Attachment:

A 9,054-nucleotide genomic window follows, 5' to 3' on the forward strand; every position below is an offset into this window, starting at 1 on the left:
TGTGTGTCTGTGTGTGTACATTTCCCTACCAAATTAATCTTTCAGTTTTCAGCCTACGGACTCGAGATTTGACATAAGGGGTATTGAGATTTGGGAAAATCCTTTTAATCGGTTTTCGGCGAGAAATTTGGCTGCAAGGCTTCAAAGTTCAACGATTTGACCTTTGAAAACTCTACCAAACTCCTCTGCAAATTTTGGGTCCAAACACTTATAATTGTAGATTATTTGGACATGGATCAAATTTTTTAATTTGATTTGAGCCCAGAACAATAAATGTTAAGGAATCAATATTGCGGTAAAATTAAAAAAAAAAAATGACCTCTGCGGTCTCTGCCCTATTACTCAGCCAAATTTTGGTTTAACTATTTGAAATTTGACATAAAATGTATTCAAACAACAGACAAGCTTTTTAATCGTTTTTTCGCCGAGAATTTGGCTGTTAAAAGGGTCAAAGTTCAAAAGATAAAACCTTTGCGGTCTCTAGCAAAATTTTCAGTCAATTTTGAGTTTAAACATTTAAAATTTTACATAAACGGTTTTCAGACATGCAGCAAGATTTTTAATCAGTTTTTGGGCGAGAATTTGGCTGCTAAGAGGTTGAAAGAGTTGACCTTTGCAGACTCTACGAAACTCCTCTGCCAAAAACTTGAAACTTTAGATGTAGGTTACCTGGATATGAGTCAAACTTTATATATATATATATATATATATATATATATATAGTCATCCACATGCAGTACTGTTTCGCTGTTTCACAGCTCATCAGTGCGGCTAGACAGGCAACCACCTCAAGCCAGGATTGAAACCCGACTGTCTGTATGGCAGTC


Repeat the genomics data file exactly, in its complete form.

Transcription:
A 9,054-nucleotide genomic window follows, 5' to 3' on the forward strand; every position below is an offset into this window, starting at 1 on the left:
TGTGTGTCTGTGTGTGTACATTTCCCTACCAAATTAATCTTTCAGTTTTCAGCCTACGGACTCGAGATTTGACATAAGGGGTATTGAGATTTGGGAAAATCCTTTTAATCGGTTTTCGGCGAGAAATTTGGCTGCAAGGCTTCAAAGTTCAACGATTTGACCTTTGAAAACTCTACCAAACTCCTCTGCAAATTTTGGGTCCAAACACTTATAATTGTAGATTATTTGGACATGGATCAAATTTTTTAATTTGATTTGAGCCCAGAACAATAAATGTTAAGGAATCAATATTGCGGTAAAATTAAAAAAAAAAAATGACCTCTGCGGTCTCTGCCCTATTACTCAGCCAAATTTTGGTTTAACTATTTGAAATTTGACATAAAATGTATTCAAACAACAGACAAGCTTTTTAATCGTTTTTTCGCCGAGAATTTGGCTGTTAAAAGGGTCAAAGTTCAAAAGATAAAACCTTTGCGGTCTCTAGCAAAATTTTCAGTCAATTTTGAGTTTAAACATTTAAAATTTTACATAAACGGTTTTCAGACATGCAGCAAGATTTTTAATCAGTTTTTGGGCGAGAATTTGGCTGCTAAGAGGTTGAAAGAGTTGACCTTTGCAGACTCTACGAAACTCCTCTGCCAAAAACTTGAAACTTTAGATGTAGGTTACCTGGATATGAGTCAAACTTTATATATATATATATATATATATATATATATATAGTCATCCACATGCAGTACTGTTTCGCTGTTTCACAGCTCATCAGTGCGGCTAGACAGGCAACCACCTCAAGCCAGGATTGAAACCCGACTGTCTGTATGGCAGTC